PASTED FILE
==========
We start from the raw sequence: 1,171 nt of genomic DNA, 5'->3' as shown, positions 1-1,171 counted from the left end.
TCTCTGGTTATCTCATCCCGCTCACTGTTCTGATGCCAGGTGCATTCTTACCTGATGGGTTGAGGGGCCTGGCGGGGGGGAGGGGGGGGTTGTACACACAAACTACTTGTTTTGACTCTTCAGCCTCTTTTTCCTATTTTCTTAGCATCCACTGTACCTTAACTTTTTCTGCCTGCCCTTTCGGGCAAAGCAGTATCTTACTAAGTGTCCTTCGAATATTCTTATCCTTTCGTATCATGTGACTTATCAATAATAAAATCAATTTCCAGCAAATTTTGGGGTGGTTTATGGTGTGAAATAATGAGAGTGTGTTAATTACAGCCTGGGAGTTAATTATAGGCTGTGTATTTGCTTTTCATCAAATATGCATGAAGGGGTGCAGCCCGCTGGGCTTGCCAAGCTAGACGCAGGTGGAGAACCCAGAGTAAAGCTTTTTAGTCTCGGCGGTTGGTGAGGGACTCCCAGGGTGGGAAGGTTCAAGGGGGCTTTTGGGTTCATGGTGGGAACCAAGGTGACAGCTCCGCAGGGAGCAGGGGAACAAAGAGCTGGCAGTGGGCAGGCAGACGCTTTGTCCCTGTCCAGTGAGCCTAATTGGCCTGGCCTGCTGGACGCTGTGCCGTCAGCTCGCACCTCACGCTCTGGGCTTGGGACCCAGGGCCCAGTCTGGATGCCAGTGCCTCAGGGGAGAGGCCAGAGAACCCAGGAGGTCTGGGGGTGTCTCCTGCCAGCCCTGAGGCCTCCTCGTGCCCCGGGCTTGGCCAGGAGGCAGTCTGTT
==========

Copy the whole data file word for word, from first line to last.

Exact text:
We start from the raw sequence: 1,171 nt of genomic DNA, 5'->3' as shown, positions 1-1,171 counted from the left end.
TCTCTGGTTATCTCATCCCGCTCACTGTTCTGATGCCAGGTGCATTCTTACCTGATGGGTTGAGGGGCCTGGCGGGGGGGAGGGGGGGGTTGTACACACAAACTACTTGTTTTGACTCTTCAGCCTCTTTTTCCTATTTTCTTAGCATCCACTGTACCTTAACTTTTTCTGCCTGCCCTTTCGGGCAAAGCAGTATCTTACTAAGTGTCCTTCGAATATTCTTATCCTTTCGTATCATGTGACTTATCAATAATAAAATCAATTTCCAGCAAATTTTGGGGTGGTTTATGGTGTGAAATAATGAGAGTGTGTTAATTACAGCCTGGGAGTTAATTATAGGCTGTGTATTTGCTTTTCATCAAATATGCATGAAGGGGTGCAGCCCGCTGGGCTTGCCAAGCTAGACGCAGGTGGAGAACCCAGAGTAAAGCTTTTTAGTCTCGGCGGTTGGTGAGGGACTCCCAGGGTGGGAAGGTTCAAGGGGGCTTTTGGGTTCATGGTGGGAACCAAGGTGACAGCTCCGCAGGGAGCAGGGGAACAAAGAGCTGGCAGTGGGCAGGCAGACGCTTTGTCCCTGTCCAGTGAGCCTAATTGGCCTGGCCTGCTGGACGCTGTGCCGTCAGCTCGCACCTCACGCTCTGGGCTTGGGACCCAGGGCCCAGTCTGGATGCCAGTGCCTCAGGGGAGAGGCCAGAGAACCCAGGAGGTCTGGGGGTGTCTCCTGCCAGCCCTGAGGCCTCCTCGTGCCCCGGGCTTGGCCAGGAGGCAGTCTGTT